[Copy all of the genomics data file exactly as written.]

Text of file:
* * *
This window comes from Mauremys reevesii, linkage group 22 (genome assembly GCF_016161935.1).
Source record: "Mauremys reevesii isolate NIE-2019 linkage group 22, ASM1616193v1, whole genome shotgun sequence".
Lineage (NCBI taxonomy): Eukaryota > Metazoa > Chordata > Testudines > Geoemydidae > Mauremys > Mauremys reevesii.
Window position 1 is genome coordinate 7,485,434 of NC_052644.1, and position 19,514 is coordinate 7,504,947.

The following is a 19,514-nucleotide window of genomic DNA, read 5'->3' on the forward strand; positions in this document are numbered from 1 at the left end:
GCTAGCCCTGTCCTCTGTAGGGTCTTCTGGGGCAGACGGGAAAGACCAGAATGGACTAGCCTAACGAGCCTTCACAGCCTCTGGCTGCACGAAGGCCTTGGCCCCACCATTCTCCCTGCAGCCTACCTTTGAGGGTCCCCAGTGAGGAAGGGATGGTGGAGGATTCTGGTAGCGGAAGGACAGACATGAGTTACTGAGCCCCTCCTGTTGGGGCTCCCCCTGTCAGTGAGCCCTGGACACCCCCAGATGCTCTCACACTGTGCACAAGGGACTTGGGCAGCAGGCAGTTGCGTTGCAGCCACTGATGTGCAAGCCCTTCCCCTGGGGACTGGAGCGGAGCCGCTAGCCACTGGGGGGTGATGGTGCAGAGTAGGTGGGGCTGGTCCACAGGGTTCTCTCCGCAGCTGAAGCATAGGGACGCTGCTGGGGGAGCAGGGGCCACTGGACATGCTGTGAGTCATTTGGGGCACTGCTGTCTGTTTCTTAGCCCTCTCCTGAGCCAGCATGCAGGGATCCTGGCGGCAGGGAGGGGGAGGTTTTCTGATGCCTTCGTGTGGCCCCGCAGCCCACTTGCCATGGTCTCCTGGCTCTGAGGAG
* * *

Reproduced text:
This window comes from Mauremys reevesii, linkage group 22 (genome assembly GCF_016161935.1).
Source record: "Mauremys reevesii isolate NIE-2019 linkage group 22, ASM1616193v1, whole genome shotgun sequence".
Lineage (NCBI taxonomy): Eukaryota > Metazoa > Chordata > Testudines > Geoemydidae > Mauremys > Mauremys reevesii.
Window position 1 is genome coordinate 7,485,434 of NC_052644.1, and position 19,514 is coordinate 7,504,947.

The following is a 19,514-nucleotide window of genomic DNA, read 5'->3' on the forward strand; positions in this document are numbered from 1 at the left end:
GCTAGCCCTGTCCTCTGTAGGGTCTTCTGGGGCAGACGGGAAAGACCAGAATGGACTAGCCTAACGAGCCTTCACAGCCTCTGGCTGCACGAAGGCCTTGGCCCCACCATTCTCCCTGCAGCCTACCTTTGAGGGTCCCCAGTGAGGAAGGGATGGTGGAGGATTCTGGTAGCGGAAGGACAGACATGAGTTACTGAGCCCCTCCTGTTGGGGCTCCCCCTGTCAGTGAGCCCTGGACACCCCCAGATGCTCTCACACTGTGCACAAGGGACTTGGGCAGCAGGCAGTTGCGTTGCAGCCACTGATGTGCAAGCCCTTCCCCTGGGGACTGGAGCGGAGCCGCTAGCCACTGGGGGGTGATGGTGCAGAGTAGGTGGGGCTGGTCCACAGGGTTCTCTCCGCAGCTGAAGCATAGGGACGCTGCTGGGGGAGCAGGGGCCACTGGACATGCTGTGAGTCATTTGGGGCACTGCTGTCTGTTTCTTAGCCCTCTCCTGAGCCAGCATGCAGGGATCCTGGCGGCAGGGAGGGGGAGGTTTTCTGATGCCTTCGTGTGGCCCCGCAGCCCACTTGCCATGGTCTCCTGGCTCTGAGGAG